When I gave birth to my children, I immediately felt a “change of heart” and gained a “testimony” of unconditional love. As a single mom (though it probably wouldn’t have been much different in a family with both parents), this unconditional love was tried over and over. My kids had spent nights thinking of ways to make me question this testimony, but I held on tight working to keep this love glowing. It was a struggle every day. I exercised “every particle of faith,” while they “experimented upon” and “tried my faith.” Then one day I was a grandma. Now I was truly converted to this thing called unconditional love. I now had no more desire to run away to a faraway country. I have no more desire to get even. I have patience, and love abounding for these children, who try their workings on their parents every bit as much as my own children did on me.
Just yesterday, the GAP had come over to spend the day with me. Two little hooligans rushed over to me with big bear hugs. The third, the youngest, marched into my heart, his knees pulled high with each step. “Hup, two, lee, four,” he said over and over. The Bug and the Mouse had selected a cookie to bake, “I want to help,” said the almost three-year-old Mouse. I helped him fill a cup of flour. We poured it into the mixing bowl. “I do it myself,” he demanded. Before I could stop him, there was another cup in the mixing bowl. I guess I could double the recipe.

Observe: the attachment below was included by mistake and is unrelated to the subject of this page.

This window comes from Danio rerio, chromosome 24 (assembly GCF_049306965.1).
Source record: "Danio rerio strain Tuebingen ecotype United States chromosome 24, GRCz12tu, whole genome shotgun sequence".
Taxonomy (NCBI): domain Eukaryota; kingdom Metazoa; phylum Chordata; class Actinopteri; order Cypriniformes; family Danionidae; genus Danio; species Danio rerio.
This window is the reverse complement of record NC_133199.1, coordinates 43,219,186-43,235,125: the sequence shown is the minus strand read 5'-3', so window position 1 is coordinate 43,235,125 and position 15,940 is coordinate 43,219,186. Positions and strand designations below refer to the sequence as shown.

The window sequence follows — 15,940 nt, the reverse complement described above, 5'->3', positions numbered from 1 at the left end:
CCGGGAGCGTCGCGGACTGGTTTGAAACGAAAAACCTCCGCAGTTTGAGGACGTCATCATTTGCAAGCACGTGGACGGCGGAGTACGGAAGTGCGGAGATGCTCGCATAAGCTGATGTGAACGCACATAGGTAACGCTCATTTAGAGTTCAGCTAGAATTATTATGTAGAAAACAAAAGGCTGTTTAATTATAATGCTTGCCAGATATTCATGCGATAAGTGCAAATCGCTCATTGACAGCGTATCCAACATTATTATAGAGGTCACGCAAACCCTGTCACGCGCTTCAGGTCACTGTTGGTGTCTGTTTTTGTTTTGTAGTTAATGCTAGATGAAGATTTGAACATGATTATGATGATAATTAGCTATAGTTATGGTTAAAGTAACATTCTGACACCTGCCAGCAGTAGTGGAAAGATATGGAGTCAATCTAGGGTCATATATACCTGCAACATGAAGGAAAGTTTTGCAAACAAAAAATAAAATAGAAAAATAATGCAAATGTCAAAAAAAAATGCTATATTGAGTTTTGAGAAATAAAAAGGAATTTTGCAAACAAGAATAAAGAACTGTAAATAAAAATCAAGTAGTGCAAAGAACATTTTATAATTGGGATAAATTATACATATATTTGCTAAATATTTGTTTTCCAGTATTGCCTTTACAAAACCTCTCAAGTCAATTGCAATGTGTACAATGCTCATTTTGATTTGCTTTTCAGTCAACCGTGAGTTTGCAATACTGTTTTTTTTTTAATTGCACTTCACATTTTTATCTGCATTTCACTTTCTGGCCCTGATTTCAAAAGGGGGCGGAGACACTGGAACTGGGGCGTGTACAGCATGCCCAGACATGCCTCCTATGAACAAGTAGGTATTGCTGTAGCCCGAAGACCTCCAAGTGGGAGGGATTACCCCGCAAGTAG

The Worm knocked the egg against the edge of the bowl. She was getting pretty good at cracking eggs. The Bug stopped by occasionally to pitch in, mostly to lick beaters. Like most men, he was more into sampling than cooking. Soon there was the smell of snickerdoodles and sugar cookies in the oven.
“Uncle Brandon sent me this new game,” I told the Bug, holding up the box for Long Shot. “Why don’t you set it up and read the directions so you can tell us how to play.”
“I’d love to do that,” he said.
While the cookies were baking, the GAP and I prepared a dinner of favorite comfort foods – grilled cheese sandwiches made from Challah bread and English cheddar and smoked Provolone (yummy) and soup, and strawberry lemonade.
From the kitchen, I heard the Worm say, “You’re not surprising me one bit!” There was a tad of irritation in her voice. I walked into the dining room where the Bug was setting up ten little tiny horses on a racetrack. The Worm was directing this stern message to the Mouse.
Just as I walked in, he raised his little arms in the air and answered back, “Surprise!” It
sounded more like “Supplies.” I thought we were going to have to pick the GAP, who was now in hysterics, up off the floor.
The Mouse was partnered with me for the game – the goal being to buy, bet on and move horses around the track. He wanted to buy #1. Soon his horse was winning. Then all of a sudden, #1 was no longer moving at all. “You horse isn’t moving,” said Couponman to the Mouse.
“Yaya,” he asked, tapping me on the shoulder, “is my horse dead?”
Definitely the horse was moving slower than three children high on sugar. “Sit down,” said the GAP to the Worm. “Pay attention to your turn,” the GAP told the Bug.
“You don’t have one ounce of patience for me,” said the Bug. Wait until you have children, I wanted to tell him, your mom will be fine.
It was a long shot that my horse would win, but the Mouse and I did. It was even a longer shot that three little hyper bodies would not drive me crazy, but they did not.